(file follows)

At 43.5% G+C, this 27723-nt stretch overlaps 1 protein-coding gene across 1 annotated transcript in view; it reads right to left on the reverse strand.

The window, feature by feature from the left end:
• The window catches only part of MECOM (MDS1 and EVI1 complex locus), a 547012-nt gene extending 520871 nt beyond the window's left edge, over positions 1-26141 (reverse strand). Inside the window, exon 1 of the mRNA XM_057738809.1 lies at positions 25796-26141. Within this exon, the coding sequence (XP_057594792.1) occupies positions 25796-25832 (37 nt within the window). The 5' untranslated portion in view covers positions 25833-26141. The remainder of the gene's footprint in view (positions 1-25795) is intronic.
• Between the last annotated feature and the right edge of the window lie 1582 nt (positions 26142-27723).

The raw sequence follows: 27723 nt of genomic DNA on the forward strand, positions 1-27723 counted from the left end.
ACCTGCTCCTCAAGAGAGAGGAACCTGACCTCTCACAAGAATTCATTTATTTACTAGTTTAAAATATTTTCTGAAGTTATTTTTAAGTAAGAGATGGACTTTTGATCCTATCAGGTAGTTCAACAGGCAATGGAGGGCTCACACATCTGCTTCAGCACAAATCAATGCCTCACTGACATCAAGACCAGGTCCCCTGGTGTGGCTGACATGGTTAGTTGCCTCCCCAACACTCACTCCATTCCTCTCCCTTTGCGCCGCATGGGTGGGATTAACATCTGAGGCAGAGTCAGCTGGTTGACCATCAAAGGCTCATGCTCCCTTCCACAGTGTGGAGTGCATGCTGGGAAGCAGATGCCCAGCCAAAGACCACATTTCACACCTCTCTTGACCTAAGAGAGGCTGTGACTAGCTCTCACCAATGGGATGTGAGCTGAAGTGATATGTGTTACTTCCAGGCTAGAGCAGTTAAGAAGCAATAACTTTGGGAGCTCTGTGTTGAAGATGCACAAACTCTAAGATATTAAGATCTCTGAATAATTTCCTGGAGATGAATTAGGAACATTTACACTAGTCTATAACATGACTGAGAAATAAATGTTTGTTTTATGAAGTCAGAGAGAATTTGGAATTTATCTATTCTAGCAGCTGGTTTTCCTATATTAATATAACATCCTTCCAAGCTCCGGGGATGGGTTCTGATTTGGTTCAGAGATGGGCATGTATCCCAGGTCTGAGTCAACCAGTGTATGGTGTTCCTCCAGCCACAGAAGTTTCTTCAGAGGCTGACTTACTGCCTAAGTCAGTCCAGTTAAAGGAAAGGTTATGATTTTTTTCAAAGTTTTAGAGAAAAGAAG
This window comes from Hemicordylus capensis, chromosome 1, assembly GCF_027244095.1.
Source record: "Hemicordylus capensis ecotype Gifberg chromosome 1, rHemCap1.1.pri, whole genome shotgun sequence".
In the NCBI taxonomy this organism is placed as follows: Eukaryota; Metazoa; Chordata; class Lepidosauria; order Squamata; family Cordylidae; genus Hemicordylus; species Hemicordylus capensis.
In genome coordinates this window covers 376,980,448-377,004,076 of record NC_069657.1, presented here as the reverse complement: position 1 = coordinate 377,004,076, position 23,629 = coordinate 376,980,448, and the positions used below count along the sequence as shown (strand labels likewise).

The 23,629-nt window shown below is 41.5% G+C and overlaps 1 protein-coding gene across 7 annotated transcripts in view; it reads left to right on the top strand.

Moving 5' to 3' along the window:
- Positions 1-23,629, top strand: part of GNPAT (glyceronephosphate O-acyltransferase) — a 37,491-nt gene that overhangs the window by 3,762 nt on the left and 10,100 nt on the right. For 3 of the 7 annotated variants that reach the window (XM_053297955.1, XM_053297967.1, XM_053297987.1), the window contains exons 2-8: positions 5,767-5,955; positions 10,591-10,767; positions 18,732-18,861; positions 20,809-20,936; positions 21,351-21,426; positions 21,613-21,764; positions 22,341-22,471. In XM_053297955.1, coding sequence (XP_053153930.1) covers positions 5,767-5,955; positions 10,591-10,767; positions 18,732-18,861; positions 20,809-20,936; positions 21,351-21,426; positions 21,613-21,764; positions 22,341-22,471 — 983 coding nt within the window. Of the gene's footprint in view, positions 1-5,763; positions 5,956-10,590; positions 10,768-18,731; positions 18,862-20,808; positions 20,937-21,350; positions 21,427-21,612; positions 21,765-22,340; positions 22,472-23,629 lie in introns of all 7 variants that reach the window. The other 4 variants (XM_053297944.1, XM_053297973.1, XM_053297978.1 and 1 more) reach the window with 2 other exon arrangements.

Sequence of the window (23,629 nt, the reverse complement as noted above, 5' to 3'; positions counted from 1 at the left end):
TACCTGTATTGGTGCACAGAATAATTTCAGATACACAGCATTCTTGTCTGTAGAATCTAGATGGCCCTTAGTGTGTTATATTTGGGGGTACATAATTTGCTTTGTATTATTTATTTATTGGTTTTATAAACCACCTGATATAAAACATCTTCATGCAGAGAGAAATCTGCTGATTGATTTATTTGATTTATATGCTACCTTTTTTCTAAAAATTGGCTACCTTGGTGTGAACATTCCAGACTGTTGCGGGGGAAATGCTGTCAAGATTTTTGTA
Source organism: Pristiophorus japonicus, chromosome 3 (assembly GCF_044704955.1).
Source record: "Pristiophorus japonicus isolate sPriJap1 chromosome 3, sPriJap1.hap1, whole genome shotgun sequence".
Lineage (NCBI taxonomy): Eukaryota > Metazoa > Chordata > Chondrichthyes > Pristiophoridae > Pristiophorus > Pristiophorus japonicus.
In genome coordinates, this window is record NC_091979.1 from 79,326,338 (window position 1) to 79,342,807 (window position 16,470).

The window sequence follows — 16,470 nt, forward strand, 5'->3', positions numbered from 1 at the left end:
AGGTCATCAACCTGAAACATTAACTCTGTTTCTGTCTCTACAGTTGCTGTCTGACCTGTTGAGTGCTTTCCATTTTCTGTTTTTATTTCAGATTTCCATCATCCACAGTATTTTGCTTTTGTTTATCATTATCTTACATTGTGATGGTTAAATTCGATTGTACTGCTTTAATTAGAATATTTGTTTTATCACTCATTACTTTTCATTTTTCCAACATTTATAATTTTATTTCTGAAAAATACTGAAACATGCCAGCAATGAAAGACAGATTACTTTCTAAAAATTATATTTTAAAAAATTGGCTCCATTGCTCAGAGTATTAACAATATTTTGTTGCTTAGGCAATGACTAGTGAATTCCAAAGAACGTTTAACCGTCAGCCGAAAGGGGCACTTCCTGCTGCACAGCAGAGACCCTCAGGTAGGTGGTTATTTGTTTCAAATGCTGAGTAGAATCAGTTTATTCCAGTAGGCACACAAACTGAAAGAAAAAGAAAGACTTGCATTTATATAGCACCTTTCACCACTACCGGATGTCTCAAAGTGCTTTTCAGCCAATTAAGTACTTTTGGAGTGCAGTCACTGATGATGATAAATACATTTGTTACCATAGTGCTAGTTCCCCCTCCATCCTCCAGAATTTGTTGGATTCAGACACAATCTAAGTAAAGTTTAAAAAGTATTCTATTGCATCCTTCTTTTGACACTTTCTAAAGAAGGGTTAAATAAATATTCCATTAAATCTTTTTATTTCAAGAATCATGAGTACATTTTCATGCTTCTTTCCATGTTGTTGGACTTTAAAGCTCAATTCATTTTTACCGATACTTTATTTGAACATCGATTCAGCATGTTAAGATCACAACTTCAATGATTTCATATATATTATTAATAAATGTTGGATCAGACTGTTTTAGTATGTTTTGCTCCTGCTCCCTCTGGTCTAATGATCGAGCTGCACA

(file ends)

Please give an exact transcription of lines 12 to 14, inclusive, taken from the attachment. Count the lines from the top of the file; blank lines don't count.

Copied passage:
Moving 5' to 3' along the window:
- Positions 1-23,629, top strand: part of GNPAT (glyceronephosphate O-acyltransferase) — a 37,491-nt gene that overhangs the window by 3,762 nt on the left and 10,100 nt on the right. For 3 of the 7 annotated variants that reach the window (XM_053297955.1, XM_053297967.1, XM_053297987.1), the window contains exons 2-8: positions 5,767-5,955; positions 10,591-10,767; positions 18,732-18,861; positions 20,809-20,936; positions 21,351-21,426; positions 21,613-21,764; positions 22,341-22,471. In XM_053297955.1, coding sequence (XP_053153930.1) covers positions 5,767-5,955; positions 10,591-10,767; positions 18,732-18,861; positions 20,809-20,936; positions 21,351-21,426; positions 21,613-21,764; positions 22,341-22,471 — 983 coding nt within the window. Of the gene's footprint in view, positions 1-5,763; positions 5,956-10,590; positions 10,768-18,731; positions 18,862-20,808; positions 20,937-21,350; positions 21,427-21,612; positions 21,765-22,340; positions 22,472-23,629 lie in introns of all 7 variants that reach the window. The other 4 variants (XM_053297944.1, XM_053297973.1, XM_053297978.1 and 1 more) reach the window with 2 other exon arrangements.

Sequence of the window (23,629 nt, the reverse complement as noted above, 5' to 3'; positions counted from 1 at the left end):